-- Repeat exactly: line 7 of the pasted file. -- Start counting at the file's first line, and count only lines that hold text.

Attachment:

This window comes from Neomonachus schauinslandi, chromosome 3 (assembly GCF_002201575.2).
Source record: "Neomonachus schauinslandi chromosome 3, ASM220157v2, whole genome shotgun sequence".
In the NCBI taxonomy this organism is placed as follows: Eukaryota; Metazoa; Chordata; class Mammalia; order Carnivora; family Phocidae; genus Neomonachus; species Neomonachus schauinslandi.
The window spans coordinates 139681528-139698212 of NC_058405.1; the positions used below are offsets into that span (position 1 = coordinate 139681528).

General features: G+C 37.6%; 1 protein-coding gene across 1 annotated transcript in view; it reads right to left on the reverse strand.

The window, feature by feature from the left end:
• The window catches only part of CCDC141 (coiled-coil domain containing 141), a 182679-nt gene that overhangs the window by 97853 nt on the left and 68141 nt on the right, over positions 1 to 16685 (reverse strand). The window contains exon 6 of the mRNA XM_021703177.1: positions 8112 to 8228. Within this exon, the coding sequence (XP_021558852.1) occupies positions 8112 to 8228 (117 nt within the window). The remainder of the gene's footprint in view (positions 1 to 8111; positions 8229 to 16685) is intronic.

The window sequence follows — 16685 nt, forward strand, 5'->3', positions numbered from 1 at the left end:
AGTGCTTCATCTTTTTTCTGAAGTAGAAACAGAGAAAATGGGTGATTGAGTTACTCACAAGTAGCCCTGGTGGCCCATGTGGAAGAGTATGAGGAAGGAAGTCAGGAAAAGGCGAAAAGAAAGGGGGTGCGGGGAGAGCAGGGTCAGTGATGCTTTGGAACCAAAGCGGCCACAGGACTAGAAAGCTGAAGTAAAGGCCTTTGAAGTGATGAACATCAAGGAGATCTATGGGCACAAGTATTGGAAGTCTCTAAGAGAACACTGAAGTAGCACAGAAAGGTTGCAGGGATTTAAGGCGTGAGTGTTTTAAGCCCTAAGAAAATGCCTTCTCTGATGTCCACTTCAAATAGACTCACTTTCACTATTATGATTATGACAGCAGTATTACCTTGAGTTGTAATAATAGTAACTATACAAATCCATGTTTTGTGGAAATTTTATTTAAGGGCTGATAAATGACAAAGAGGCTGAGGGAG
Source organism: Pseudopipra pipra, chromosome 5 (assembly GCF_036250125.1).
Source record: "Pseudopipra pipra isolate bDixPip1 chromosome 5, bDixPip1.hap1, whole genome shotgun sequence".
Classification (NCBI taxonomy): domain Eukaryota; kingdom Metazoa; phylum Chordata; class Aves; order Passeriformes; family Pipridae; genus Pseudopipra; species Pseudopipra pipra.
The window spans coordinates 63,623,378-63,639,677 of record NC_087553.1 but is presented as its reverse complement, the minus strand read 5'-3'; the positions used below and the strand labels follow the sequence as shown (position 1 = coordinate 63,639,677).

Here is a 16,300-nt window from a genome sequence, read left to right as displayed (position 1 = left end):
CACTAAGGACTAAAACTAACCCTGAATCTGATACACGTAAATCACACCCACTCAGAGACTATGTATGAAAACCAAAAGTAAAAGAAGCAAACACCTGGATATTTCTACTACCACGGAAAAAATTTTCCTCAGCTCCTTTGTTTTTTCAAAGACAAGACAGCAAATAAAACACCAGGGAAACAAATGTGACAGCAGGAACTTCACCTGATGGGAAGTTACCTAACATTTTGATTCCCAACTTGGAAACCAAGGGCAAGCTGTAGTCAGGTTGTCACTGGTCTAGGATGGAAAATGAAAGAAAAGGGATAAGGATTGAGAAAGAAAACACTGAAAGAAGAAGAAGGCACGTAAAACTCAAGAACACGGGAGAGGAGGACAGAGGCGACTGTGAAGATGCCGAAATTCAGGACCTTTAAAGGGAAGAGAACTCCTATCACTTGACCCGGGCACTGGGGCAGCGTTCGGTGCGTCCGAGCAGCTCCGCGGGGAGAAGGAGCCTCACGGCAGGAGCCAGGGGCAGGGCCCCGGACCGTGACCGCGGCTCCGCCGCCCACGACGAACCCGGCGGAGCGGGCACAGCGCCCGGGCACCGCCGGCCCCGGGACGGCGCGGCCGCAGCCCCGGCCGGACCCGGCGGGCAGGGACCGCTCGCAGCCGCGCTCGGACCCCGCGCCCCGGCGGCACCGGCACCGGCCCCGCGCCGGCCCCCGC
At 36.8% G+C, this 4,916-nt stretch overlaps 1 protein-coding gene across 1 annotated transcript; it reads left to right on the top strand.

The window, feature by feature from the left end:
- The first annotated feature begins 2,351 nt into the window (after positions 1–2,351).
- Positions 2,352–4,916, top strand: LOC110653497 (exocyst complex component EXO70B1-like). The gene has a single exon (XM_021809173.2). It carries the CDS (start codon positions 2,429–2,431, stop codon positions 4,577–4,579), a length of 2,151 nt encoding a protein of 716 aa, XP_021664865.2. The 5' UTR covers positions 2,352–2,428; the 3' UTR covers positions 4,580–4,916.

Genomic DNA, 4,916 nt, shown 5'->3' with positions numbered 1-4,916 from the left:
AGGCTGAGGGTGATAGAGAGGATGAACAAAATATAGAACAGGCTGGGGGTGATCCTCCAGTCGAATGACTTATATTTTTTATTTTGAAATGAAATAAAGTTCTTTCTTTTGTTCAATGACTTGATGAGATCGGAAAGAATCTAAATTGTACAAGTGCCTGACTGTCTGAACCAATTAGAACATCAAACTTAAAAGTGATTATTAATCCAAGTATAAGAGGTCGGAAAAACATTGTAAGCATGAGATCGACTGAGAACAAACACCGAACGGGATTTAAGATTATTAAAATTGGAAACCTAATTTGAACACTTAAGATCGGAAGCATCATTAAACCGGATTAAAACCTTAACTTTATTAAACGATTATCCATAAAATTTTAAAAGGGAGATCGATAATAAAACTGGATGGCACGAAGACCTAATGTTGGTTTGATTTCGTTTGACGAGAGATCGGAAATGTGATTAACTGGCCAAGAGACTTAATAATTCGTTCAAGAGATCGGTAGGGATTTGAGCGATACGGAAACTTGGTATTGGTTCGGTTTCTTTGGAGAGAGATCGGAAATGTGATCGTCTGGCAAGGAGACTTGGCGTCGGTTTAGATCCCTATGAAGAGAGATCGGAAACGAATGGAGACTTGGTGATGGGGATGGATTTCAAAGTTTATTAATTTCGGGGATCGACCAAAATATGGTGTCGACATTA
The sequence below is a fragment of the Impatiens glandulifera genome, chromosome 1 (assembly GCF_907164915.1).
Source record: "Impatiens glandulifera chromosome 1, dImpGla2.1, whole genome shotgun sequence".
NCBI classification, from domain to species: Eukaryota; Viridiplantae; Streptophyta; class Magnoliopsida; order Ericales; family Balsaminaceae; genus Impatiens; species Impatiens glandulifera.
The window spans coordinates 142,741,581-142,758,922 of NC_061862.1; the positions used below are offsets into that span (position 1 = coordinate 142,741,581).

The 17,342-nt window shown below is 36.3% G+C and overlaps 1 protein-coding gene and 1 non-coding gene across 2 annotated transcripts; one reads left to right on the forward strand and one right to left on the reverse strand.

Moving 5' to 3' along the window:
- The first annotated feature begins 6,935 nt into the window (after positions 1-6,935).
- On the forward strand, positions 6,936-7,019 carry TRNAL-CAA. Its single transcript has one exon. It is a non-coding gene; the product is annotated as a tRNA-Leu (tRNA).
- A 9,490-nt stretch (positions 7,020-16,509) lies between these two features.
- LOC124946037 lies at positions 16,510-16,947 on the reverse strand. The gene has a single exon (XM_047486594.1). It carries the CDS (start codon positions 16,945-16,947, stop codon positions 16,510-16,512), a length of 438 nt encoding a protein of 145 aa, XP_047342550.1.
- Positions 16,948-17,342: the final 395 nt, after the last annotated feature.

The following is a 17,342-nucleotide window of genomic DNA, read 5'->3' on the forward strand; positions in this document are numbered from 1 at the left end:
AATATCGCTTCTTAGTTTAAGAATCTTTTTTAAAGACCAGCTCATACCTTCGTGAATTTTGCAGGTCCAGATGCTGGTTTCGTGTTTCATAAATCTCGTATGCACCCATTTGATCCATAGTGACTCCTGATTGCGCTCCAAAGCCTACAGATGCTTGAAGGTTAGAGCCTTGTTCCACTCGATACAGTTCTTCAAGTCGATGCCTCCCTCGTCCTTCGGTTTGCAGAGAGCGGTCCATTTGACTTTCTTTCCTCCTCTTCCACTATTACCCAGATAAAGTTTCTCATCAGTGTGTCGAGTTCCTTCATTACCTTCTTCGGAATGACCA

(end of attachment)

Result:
• The window catches only part of CCDC141 (coiled-coil domain containing 141), a 182679-nt gene that overhangs the window by 97853 nt on the left and 68141 nt on the right, over positions 1 to 16685 (reverse strand). The window contains exon 6 of the mRNA XM_021703177.1: positions 8112 to 8228. Within this exon, the coding sequence (XP_021558852.1) occupies positions 8112 to 8228 (117 nt within the window). The remainder of the gene's footprint in view (positions 1 to 8111; positions 8229 to 16685) is intronic.